People see their political world through a lens constituted by implicit ideas. These ideas are instilled through political socialization and through more programmatic schemas advanced by the parties and interest groups with which an individual identifies. Each society cultivates such processes in unique ways depending upon its historical circumstances; but as circumstances change, so ideas evolve and are adapted. Thus, a distinctive core culture and associated public expectations about the possibilities of collective action emerges. This chapter traces the development of an Australian political culture, identifying the inheritance at its core and the successive modifications that have shaped the contemporary polity.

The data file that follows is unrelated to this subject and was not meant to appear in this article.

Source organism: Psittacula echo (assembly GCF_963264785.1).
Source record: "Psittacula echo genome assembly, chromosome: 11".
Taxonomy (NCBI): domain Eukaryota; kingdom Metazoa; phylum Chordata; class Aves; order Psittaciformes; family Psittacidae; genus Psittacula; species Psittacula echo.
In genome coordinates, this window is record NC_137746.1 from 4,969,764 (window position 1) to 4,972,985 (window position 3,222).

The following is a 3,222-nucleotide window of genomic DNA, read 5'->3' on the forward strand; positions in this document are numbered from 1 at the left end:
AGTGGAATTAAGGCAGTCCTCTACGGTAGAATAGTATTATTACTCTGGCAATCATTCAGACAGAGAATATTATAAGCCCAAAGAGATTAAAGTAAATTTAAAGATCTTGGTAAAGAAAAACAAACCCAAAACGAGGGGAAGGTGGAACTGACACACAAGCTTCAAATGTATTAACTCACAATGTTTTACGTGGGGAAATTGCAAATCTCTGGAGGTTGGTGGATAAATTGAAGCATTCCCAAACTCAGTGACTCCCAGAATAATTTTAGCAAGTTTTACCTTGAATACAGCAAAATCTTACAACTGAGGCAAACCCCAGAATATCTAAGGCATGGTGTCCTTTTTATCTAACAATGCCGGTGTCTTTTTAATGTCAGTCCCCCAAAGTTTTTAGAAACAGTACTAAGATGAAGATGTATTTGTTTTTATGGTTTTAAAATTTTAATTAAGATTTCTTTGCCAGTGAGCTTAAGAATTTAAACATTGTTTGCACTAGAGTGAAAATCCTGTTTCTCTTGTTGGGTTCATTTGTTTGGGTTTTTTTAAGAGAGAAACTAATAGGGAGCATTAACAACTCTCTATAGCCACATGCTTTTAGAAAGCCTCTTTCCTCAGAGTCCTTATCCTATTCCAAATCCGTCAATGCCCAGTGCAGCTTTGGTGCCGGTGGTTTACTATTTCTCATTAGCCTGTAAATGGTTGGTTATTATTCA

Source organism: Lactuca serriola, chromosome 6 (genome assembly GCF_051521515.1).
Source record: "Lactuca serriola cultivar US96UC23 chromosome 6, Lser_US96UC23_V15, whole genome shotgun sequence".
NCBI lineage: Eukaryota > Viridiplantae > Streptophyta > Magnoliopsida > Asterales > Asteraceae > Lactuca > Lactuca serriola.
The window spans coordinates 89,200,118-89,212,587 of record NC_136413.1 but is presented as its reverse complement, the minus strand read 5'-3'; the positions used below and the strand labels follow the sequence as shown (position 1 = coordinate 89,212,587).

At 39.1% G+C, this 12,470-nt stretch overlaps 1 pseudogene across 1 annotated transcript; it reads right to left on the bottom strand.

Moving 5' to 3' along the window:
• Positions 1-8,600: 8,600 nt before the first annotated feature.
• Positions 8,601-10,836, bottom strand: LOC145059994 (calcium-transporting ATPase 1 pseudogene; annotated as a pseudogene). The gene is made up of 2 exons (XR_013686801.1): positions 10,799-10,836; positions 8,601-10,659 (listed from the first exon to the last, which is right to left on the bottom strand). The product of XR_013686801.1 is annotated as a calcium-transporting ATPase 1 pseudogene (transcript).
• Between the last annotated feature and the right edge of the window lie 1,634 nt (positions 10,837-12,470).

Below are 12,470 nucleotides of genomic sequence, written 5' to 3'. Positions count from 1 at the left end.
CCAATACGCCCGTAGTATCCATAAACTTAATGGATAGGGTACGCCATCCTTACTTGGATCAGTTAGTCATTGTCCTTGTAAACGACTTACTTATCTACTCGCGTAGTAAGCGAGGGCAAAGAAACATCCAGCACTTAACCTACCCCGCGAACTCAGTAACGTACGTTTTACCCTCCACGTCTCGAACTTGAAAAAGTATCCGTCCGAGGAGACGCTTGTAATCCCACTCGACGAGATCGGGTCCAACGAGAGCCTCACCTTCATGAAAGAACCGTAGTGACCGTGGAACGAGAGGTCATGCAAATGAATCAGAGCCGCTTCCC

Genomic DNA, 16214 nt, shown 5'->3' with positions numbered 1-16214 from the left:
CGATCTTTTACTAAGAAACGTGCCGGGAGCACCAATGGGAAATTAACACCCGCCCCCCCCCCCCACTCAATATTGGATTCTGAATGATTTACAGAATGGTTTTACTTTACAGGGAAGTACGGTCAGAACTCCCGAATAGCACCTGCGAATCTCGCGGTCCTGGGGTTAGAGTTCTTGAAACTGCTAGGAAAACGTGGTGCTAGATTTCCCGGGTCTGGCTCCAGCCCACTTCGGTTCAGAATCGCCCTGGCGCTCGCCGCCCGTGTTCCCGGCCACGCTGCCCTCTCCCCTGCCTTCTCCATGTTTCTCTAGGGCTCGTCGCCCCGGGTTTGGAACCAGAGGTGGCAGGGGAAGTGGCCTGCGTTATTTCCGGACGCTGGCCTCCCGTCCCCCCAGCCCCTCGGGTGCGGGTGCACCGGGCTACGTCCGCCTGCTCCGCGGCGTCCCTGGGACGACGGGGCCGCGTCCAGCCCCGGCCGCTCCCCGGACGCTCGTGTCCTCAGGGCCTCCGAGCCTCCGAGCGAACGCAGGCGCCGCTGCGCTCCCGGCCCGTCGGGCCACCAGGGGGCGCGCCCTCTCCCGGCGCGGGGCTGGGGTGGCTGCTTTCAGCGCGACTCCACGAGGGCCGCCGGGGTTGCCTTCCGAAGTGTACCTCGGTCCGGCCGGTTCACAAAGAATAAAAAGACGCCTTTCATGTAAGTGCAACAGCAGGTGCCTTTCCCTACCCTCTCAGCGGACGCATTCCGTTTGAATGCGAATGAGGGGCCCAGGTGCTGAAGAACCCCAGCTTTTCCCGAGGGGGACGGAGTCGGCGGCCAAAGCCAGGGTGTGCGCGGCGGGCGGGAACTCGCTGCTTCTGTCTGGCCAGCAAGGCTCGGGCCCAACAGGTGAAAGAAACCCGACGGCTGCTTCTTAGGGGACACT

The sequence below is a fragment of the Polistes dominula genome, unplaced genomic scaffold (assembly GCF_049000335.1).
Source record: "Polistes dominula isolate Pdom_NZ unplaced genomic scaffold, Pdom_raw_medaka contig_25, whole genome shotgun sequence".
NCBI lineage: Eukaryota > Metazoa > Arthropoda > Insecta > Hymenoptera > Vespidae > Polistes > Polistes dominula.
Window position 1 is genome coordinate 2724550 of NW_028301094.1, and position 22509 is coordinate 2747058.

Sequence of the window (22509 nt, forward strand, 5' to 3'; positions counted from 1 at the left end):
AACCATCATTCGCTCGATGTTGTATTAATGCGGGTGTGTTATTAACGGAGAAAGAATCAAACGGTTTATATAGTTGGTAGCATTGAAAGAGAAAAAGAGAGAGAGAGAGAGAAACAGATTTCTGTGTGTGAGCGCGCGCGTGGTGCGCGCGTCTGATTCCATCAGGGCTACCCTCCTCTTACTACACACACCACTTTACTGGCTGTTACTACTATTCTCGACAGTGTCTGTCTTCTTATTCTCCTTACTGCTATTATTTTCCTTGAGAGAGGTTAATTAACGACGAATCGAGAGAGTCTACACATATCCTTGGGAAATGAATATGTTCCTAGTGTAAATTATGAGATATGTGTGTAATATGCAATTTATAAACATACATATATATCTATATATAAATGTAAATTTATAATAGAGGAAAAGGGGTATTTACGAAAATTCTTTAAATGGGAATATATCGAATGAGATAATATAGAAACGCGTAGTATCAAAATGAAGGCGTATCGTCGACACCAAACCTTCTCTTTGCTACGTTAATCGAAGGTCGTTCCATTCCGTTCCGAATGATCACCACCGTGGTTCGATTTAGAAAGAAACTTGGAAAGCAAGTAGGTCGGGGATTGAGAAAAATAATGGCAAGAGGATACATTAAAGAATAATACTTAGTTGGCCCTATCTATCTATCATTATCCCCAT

|Title of host publication||The Oxford Handbook of Australian Politics|
|Editors||Jenny Lewis, Anne Tiernan|
|Place of Publication||Oxford UK|
|Publisher||Oxford University Press|
|Number of pages||22|
|Publication status||Accepted/In press - 23 Oct 2020|
- collective action, democratization, governance, interests, parties, political culture, public expectations, rights, settler society, socialization